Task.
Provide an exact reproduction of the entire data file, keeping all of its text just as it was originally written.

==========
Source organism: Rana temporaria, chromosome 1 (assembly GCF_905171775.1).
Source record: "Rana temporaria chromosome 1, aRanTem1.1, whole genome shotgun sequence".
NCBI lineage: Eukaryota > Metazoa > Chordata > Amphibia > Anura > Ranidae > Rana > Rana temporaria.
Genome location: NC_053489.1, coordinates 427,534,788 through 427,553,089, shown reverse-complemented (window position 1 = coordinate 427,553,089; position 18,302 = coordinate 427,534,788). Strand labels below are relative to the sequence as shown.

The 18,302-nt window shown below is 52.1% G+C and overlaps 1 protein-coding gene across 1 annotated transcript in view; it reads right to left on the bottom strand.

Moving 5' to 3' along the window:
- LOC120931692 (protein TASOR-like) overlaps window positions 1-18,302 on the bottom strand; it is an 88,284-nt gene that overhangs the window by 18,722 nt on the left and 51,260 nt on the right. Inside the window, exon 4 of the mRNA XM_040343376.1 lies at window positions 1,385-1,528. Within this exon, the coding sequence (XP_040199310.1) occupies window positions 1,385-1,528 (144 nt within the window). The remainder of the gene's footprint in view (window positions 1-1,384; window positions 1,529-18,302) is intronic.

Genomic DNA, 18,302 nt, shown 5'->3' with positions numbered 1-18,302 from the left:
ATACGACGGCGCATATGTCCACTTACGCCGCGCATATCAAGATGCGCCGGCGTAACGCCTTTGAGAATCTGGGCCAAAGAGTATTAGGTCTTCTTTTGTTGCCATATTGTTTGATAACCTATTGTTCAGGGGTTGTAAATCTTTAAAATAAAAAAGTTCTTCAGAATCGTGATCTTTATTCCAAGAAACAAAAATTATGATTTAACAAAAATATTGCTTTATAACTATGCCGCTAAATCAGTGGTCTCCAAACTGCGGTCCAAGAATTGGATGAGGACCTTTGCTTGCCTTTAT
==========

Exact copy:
Source organism: Rana temporaria, chromosome 1 (assembly GCF_905171775.1).
Source record: "Rana temporaria chromosome 1, aRanTem1.1, whole genome shotgun sequence".
NCBI lineage: Eukaryota > Metazoa > Chordata > Amphibia > Anura > Ranidae > Rana > Rana temporaria.
Genome location: NC_053489.1, coordinates 427,534,788 through 427,553,089, shown reverse-complemented (window position 1 = coordinate 427,553,089; position 18,302 = coordinate 427,534,788). Strand labels below are relative to the sequence as shown.

The 18,302-nt window shown below is 52.1% G+C and overlaps 1 protein-coding gene across 1 annotated transcript in view; it reads right to left on the bottom strand.

Moving 5' to 3' along the window:
- LOC120931692 (protein TASOR-like) overlaps window positions 1-18,302 on the bottom strand; it is an 88,284-nt gene that overhangs the window by 18,722 nt on the left and 51,260 nt on the right. Inside the window, exon 4 of the mRNA XM_040343376.1 lies at window positions 1,385-1,528. Within this exon, the coding sequence (XP_040199310.1) occupies window positions 1,385-1,528 (144 nt within the window). The remainder of the gene's footprint in view (window positions 1-1,384; window positions 1,529-18,302) is intronic.

Genomic DNA, 18,302 nt, shown 5'->3' with positions numbered 1-18,302 from the left:
ATACGACGGCGCATATGTCCACTTACGCCGCGCATATCAAGATGCGCCGGCGTAACGCCTTTGAGAATCTGGGCCAAAGAGTATTAGGTCTTCTTTTGTTGCCATATTGTTTGATAACCTATTGTTCAGGGGTTGTAAATCTTTAAAATAAAAAAGTTCTTCAGAATCGTGATCTTTATTCCAAGAAACAAAAATTATGATTTAACAAAAATATTGCTTTATAACTATGCCGCTAAATCAGTGGTCTCCAAACTGCGGTCCAAGAATTGGATGAGGACCTTTGCTTGCCTTTAT